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Two very different tragedy-at-sea stories occupied the front page of Thursday's Rome-based daily La Repubblica.

The Italian island of Lampedusa was once again witness to the horror of would-be immigrants dying after setting out from North Africa in an attempt to reach European shores. As many as 300 people were feared dead after taking a boat from Libya. La Repubblica's headline called the situation the "Infinite Shame," and quoted Italian Prime Minister Matteo Renzi as calling on Europe as a whole to contribute to stemming the tide of desperate migrants making the perilous journey. Renzi also noted that the growing instability on the ground in Libya is contributing to people leaving the country.

Meanwhile, farther north along the Mediterranean was the setting of La Repubblica's centerpiece photograph showing Italian cruise ship captain Francesco Schettino, who was sentenced Wednesday to 16 years for his role in the deaths of 32 people in the January 2012 Costa Concordia sinking off the Italian island of Giglio. Prosecutors had asked for a 26-year sentence. Schettino will remain free as he appeals the verdict, which could take years to conclude.

Here's a video of Schettino, who has denied wrongdoing, saying "part of me died also on that day."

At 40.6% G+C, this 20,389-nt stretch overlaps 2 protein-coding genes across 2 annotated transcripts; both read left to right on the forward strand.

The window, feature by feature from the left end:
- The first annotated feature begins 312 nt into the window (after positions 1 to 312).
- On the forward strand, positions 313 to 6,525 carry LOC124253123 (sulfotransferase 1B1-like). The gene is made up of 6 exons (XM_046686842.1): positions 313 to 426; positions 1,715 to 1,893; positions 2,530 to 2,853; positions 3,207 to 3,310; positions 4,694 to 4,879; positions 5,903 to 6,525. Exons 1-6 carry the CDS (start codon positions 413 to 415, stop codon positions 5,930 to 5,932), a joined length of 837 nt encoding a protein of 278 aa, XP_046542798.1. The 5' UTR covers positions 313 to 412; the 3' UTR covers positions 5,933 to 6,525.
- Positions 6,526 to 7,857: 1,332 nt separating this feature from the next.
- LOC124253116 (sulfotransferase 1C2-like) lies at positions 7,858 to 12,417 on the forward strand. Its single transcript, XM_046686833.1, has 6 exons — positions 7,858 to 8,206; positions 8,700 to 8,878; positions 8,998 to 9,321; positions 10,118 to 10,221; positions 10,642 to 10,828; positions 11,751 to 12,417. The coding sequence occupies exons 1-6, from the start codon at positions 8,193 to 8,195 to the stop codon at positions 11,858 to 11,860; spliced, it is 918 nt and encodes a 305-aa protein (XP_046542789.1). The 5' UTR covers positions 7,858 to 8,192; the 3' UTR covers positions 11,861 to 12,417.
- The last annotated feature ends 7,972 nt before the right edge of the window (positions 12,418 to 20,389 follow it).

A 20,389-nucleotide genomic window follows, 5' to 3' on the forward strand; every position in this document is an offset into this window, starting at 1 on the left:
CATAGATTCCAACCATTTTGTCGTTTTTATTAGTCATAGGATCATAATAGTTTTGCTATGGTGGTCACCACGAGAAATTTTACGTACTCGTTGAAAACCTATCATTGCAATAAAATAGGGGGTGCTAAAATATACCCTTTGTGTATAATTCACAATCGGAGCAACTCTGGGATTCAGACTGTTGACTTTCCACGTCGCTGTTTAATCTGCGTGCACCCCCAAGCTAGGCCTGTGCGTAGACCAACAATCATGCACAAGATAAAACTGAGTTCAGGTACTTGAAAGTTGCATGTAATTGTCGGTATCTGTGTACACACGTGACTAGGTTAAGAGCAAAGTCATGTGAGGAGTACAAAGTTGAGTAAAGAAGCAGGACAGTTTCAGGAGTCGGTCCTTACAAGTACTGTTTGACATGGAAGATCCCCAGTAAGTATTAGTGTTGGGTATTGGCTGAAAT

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Geopolitics

Ingrid Betancourt, A Hostage Heroine Reinvented As Feminist For President

Although Betancourt is best known for surviving six years as a hostage of the Colombian terror group FARC, and is considered a centrist politician, her unlikely new campaign for president will be centered on gender issues.

Betancourt in Bogota announcing her candidacy Tuesday

Chepa Beltran/LongVisual via ZUMA
Felipe García Altamar

-Analysis-

BOGOTA — Exactly 20 years after she was kidnapped by the FARC terror group in the middle of her campaign for Colombian president, Íngrid Betancourt is launching a new campaign to lead her nation. She will do so on behalf of her party, Verde Oxígeno, becoming the only female candidate from the Centro Esperanza Coalition (CCE), which for months received a barrage of criticism for grouping only male candidacies and traditional politicians.

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